With their “awkward social manners and pale cryptic smiles,” the Straussians gave off the sense of being the custodians of a “secret body of understanding to which only a select few would be admitted,” writes Packer. Prominent Straussians in the Bush administration include former undersecretary of defense (and present World Bank chief) Paul Wolfowitz and Richard Perle, the neo- “conservative” ideologue without portfolio who despite having no official government position essentially created the OSP; according to Packer, “all roads from Special Plans lead back to Perle.” OSP director Shulsky “believed the writings of his old professor Leo Strauss could be useful antidotes to the narrow-mindedness of the American intelligence community,” observes Packer. For “narrow-mindedness,” we can read: intransigent devotion to objective facts. “Strauss's view certainly alerts one to the possibility that political life may be closely linked to deception,” wrote Shulsky. “Indeed, it suggests that deception is the norm in political life....” For Shulsky, his comrades at OSP, Douglas Feith and William Luti, and the rest of the neo-con nomenklatura, deception was not only a tactical luxury, it was also a positive virtue. Packer compares the neo-con doctrine of virtuous deception to the Muslim “concept of taqiya – dissembling in defense of the faith, the sanctioned lying to outsiders that allowed a persecuted religious sect to survive. Taqiya also explained the decoy name and hidden work of the Office of Special Plans, home of that other persecuted sect newly arrived in power, the neoconservatives.”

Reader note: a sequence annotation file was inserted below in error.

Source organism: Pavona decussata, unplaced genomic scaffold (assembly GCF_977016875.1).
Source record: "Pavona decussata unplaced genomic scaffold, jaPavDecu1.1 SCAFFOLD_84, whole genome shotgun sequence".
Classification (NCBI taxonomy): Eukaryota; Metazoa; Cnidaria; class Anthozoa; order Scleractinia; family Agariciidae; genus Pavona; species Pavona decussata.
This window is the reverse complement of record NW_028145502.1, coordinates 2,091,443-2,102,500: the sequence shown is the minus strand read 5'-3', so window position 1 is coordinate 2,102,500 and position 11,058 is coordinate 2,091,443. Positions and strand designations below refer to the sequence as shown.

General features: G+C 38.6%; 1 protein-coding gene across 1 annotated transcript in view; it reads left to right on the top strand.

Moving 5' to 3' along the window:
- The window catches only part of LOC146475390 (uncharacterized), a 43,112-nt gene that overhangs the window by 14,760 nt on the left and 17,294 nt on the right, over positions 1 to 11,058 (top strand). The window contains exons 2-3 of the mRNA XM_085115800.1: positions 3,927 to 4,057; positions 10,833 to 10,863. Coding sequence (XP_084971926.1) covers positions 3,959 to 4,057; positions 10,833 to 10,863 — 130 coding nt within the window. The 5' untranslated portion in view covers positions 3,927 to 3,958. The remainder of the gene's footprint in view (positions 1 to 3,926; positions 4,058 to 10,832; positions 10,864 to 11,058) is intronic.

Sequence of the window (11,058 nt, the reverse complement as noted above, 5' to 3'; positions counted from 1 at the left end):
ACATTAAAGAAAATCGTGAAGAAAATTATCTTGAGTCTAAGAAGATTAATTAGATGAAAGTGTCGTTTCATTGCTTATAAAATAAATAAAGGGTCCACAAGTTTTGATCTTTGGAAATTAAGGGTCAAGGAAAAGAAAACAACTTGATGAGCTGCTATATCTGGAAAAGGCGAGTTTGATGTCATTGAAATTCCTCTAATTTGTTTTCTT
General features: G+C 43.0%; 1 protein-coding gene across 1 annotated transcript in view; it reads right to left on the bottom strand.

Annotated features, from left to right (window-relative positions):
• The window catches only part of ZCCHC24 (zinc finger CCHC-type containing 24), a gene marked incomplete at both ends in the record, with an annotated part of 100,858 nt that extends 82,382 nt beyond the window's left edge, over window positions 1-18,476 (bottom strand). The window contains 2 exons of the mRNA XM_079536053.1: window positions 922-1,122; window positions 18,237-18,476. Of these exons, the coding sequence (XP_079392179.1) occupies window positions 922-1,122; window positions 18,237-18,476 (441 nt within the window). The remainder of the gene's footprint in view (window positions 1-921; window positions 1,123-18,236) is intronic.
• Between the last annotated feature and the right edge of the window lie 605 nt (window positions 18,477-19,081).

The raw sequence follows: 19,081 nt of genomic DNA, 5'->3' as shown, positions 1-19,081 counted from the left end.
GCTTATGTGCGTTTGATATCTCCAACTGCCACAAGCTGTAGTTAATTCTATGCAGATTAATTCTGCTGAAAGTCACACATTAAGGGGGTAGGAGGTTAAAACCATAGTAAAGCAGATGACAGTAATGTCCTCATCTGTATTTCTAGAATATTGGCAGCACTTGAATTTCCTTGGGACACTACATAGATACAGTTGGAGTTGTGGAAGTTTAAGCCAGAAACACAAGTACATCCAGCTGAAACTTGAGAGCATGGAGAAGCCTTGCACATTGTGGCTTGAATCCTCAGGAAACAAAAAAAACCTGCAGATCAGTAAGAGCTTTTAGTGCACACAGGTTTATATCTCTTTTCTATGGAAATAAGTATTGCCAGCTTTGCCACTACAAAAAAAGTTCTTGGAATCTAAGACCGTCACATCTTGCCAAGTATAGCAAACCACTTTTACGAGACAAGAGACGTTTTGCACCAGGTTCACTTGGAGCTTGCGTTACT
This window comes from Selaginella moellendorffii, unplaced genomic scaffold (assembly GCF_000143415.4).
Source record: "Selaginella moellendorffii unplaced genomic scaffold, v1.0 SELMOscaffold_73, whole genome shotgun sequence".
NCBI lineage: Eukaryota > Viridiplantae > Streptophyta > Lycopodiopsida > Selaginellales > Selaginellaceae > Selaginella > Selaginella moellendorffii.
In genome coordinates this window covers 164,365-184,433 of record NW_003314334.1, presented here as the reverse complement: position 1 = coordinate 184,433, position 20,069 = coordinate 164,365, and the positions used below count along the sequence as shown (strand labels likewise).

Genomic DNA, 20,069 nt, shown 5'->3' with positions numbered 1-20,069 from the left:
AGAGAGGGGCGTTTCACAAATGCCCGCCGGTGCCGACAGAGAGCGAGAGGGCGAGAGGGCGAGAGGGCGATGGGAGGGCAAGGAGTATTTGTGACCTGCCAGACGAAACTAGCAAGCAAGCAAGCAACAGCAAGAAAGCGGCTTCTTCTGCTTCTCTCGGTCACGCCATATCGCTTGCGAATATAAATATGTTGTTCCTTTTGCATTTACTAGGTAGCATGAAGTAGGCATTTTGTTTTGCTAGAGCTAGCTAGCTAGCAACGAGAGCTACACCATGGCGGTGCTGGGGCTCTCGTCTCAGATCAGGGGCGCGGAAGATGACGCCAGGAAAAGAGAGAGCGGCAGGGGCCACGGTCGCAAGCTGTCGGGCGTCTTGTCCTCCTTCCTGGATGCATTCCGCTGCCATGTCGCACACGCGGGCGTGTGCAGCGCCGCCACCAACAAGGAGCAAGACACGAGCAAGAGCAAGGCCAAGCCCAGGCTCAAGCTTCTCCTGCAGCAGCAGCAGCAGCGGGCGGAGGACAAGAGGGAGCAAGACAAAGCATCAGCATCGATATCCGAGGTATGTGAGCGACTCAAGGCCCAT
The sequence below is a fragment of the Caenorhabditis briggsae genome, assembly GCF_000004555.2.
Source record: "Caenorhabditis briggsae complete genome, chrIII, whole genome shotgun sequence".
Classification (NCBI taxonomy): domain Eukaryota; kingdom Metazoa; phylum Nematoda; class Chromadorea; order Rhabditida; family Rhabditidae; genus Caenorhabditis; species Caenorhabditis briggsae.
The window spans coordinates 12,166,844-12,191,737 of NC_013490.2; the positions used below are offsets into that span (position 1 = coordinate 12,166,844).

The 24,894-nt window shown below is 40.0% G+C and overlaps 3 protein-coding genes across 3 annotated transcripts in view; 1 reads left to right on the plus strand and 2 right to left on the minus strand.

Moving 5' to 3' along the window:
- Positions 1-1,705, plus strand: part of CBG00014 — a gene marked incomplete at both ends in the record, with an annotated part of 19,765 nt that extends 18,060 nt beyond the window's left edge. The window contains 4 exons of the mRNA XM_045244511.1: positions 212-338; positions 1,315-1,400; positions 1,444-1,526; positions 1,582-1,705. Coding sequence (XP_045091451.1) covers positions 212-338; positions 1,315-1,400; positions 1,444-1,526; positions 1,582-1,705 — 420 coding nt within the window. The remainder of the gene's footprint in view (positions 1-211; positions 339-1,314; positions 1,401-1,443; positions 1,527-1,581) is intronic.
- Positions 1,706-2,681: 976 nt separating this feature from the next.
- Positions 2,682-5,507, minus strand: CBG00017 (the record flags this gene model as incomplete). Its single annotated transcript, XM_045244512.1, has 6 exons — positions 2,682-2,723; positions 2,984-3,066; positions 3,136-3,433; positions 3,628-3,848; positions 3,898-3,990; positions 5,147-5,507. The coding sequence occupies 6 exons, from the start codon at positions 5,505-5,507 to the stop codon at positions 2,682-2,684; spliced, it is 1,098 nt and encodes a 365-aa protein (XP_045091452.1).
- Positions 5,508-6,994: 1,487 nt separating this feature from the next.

“Persecuted”? Were neo-cons being hurled down wells, or at least banished from polite company? Hardly; the most severe trial the Bush administration's neo-con contingent had to endure was polite skepticism about its plans for the Middle East. To express misgivings about the wisdom of war in Iraq, from the neo-cons' perspective, was a moral crime akin to plotting a pogrom. Some neo-cons have treated every syllable of public criticism directed their way like the echoing hoofbeats of an approaching Cossack horde. Packer documents how the neo-cons forged an alliance with Dick Cheney and Donald Rumsfeld, the two dominant personalities in the Bush administration. This gave the neo-cons the muscle to purge war skeptics from the upper ranks of the military and intelligence establishments. Among the casualties were General Anthony Zinni, former head of Central Command (who was denounced by Luti as a “traitor” for expressing doubts about the wisdom of the war), and former Army Chief of Staff Gen. Eric Shinseki, who infuriated Wolfowitz by estimating – correctly – that occupying Iraq would require a much larger deployment than what the administration had predicted. Shinseki's estimate triggered an irate phone call from Wolfowitz to Army Secretary Thomas White. “He was agitated that we in the Army didn't get it,” White told Packer. “He didn't give arguments or reasons. Their view was almost theological in nature – that it was going to go the way they said it was going to go.”